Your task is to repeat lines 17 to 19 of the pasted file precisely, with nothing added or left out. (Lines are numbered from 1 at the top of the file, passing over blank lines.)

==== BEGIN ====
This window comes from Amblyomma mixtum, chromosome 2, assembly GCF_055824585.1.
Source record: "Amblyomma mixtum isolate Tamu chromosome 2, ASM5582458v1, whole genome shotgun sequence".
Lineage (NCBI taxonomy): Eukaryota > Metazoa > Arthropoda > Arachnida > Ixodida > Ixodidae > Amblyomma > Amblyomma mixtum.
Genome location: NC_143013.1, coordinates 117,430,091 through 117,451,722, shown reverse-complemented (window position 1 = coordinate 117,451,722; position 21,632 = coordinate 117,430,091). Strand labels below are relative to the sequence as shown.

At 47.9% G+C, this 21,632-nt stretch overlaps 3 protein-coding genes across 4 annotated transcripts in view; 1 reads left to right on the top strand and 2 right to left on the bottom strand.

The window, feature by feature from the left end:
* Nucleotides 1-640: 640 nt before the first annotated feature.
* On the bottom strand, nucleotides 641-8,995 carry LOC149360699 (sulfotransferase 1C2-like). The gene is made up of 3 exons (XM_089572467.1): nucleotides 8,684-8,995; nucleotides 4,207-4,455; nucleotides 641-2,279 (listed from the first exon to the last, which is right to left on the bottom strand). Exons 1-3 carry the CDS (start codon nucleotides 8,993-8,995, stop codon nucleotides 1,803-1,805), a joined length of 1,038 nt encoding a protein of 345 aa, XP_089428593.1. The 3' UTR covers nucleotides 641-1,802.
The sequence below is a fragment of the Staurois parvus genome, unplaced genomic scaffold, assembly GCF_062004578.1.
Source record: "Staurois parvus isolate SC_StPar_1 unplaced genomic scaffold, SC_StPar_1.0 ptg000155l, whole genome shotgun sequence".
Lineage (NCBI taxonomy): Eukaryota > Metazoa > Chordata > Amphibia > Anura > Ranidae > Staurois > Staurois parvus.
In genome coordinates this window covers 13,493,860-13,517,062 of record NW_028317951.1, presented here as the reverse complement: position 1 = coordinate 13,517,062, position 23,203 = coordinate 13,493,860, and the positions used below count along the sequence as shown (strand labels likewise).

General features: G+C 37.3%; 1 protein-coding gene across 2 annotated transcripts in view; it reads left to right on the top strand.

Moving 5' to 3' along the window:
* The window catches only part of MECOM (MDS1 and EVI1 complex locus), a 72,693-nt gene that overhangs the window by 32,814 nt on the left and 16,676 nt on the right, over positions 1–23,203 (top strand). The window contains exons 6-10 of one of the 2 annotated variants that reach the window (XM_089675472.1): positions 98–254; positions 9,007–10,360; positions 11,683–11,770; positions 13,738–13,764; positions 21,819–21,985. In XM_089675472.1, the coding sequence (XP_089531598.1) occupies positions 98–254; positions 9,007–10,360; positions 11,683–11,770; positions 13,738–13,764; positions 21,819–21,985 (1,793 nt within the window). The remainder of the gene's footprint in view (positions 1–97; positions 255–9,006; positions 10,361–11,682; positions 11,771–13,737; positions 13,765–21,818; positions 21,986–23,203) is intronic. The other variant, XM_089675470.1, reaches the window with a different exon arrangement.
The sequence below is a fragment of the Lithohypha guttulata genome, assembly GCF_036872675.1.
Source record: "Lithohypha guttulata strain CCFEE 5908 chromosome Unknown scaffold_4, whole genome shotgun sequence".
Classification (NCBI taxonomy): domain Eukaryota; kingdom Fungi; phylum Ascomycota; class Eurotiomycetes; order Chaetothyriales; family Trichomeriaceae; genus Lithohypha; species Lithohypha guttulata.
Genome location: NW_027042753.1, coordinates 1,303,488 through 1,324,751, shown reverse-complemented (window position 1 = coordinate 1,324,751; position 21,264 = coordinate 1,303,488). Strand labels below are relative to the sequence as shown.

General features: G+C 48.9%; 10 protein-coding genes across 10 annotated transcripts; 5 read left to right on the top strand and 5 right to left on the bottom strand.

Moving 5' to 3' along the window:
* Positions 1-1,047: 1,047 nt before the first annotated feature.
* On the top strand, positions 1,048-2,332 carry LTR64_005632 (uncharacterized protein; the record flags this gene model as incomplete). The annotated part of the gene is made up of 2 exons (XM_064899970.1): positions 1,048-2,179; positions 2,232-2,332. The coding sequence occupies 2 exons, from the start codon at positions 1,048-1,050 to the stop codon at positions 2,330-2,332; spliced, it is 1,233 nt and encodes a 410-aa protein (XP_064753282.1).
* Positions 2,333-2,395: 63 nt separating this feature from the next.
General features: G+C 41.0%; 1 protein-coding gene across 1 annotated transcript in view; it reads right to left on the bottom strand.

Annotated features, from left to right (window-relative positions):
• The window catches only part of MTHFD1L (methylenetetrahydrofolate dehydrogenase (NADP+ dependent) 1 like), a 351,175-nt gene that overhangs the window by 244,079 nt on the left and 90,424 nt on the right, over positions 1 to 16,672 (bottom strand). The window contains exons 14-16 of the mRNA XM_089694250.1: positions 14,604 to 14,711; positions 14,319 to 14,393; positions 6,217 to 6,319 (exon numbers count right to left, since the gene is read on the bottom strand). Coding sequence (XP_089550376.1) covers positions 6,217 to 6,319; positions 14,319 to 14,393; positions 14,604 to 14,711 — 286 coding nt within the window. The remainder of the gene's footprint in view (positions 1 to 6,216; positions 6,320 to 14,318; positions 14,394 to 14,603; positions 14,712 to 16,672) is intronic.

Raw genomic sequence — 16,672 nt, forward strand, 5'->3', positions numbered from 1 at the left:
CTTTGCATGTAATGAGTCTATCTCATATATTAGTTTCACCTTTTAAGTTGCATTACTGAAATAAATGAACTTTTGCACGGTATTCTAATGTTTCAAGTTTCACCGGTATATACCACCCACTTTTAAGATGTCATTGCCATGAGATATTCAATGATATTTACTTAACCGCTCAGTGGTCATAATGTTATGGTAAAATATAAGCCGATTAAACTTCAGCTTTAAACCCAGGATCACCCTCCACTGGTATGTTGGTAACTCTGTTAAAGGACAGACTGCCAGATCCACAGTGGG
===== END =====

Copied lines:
Source record: "Lithohypha guttulata strain CCFEE 5908 chromosome Unknown scaffold_4, whole genome shotgun sequence".
Classification (NCBI taxonomy): domain Eukaryota; kingdom Fungi; phylum Ascomycota; class Eurotiomycetes; order Chaetothyriales; family Trichomeriaceae; genus Lithohypha; species Lithohypha guttulata.
Genome location: NW_027042753.1, coordinates 1,303,488 through 1,324,751, shown reverse-complemented (window position 1 = coordinate 1,324,751; position 21,264 = coordinate 1,303,488). Strand labels below are relative to the sequence as shown.